Both clouds and fog formation increase downward long-wave radiation and reduce the net loss of heat from an orchard. However, fog also releases latent heat to the environment when the water vapor condenses. In response to fog, orchard temperatures have been observed to rise a few degrees and to remain relatively stable for the rest of the night.
Effects of dew or frost
Formation of dew or frost on the orchard floor slows the drop in air temperature because the condensation releases stored latent heat to the environment. Considerable heat is released when dew or frost forms and that heat replaces some of the net heat loss. Dew or frost forms at higher air temperatures on nights when the vapor content of the air is high, so freeze damage is less likely on nights with a high humidity (high dewpoint temperature).
In advection freezes, the temperature often continues to drop, even with strong winds, because cold air is blowing into the orchard and replacing warmer air that was there previously. The advected air is cooler than air it replaces, so heat flux from the air to crop is reduced. If the air is colder than the trees, the heat flux can be from the crop to air (that is, the air-to-crop heat flux is negative). Advection freezes typically have greater net heat loss than do radiation freezes, and air temperature may drop rapidly when the wind blows.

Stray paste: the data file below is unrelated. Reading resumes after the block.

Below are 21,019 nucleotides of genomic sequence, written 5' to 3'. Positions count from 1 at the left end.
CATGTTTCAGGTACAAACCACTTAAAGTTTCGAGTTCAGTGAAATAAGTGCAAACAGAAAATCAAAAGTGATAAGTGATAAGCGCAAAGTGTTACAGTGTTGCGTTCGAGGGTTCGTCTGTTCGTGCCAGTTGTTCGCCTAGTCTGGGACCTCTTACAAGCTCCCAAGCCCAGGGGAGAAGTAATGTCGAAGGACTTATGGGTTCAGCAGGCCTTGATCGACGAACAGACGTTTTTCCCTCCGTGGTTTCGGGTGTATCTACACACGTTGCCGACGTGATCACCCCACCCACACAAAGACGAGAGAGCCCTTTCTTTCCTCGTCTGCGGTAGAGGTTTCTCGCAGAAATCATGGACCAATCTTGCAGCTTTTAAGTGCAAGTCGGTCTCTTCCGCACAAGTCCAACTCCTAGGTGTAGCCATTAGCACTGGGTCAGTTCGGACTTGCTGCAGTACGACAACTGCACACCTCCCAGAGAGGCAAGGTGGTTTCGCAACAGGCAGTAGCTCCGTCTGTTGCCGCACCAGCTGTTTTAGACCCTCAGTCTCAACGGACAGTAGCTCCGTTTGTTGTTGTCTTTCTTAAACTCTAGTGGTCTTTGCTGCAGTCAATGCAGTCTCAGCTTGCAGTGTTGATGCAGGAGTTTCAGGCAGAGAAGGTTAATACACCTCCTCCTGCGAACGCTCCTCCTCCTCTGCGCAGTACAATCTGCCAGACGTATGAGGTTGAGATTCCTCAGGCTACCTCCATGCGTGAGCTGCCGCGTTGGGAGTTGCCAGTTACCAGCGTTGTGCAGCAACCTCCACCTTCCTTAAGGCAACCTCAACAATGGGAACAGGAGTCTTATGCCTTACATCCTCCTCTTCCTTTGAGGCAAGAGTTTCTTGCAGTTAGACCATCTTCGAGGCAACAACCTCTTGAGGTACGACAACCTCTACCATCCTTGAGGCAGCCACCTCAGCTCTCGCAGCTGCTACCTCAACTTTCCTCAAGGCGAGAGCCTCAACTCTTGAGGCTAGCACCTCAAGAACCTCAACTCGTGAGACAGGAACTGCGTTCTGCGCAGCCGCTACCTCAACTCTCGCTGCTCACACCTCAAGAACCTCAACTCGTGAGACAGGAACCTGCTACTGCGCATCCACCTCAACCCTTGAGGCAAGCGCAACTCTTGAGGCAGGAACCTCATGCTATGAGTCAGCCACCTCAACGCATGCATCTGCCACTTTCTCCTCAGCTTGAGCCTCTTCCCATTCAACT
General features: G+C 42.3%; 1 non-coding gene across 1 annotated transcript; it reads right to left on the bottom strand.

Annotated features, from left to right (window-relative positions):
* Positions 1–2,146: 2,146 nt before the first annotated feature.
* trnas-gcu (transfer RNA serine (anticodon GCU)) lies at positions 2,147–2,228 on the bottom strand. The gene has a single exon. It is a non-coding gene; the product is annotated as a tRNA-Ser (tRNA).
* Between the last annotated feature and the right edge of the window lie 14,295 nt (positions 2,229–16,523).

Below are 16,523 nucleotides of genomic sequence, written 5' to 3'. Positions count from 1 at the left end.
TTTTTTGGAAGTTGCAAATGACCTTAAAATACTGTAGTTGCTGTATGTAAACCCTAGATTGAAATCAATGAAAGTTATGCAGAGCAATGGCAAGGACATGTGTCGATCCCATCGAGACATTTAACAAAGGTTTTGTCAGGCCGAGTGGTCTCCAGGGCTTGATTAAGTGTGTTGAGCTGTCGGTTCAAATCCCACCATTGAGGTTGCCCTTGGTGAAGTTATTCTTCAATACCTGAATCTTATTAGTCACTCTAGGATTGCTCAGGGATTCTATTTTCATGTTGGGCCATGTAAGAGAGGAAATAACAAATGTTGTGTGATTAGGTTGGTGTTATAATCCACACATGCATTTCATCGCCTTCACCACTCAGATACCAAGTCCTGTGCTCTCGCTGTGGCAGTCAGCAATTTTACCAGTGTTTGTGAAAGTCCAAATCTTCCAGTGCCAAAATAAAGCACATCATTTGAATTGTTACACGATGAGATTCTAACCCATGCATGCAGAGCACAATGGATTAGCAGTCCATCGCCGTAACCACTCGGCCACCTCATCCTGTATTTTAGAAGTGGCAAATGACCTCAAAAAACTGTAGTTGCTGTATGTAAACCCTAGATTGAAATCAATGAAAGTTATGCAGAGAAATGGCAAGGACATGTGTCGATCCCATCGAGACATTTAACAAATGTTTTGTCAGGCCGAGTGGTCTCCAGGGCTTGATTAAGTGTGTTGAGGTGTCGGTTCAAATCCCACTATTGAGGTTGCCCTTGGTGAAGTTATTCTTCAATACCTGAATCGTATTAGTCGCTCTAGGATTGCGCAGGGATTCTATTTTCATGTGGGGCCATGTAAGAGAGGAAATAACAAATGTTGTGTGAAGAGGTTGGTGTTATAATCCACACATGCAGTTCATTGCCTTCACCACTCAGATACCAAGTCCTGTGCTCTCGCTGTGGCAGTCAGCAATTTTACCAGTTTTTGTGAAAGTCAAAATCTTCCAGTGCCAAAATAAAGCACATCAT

Orchard floor management
Orchard floor management options that can be employed to reduce the potential for freeze damage include mowing the ground cover or using herbicides to slow growth or kill the cover. On the other hand, ground covers can benefit tree crops because they provide habitats for beneficial insects, add organic matter to the soil, improve water infiltration, reduce dust, and minimize soil compaction and erosion. Although ground covers are often considered detrimental to freeze protection, their benefits may be worth considering in managing orchard floors.
Although the effects of ground cover management on daily minimum temperatures are, theoretically, well understood, the actual effects on daily minimum temperatures afforded by different management styles are not well known. Most protection values given in the literature are based on testimonials rather than on careful measurements. The difficulty occurs because small changes in radiation balance, heat transfer from the air, and latent heat transfer from dew or fog can easily mask differences due to floor management. However, orchard floor management can occasionally make the difference between freeze damage and little or no damage.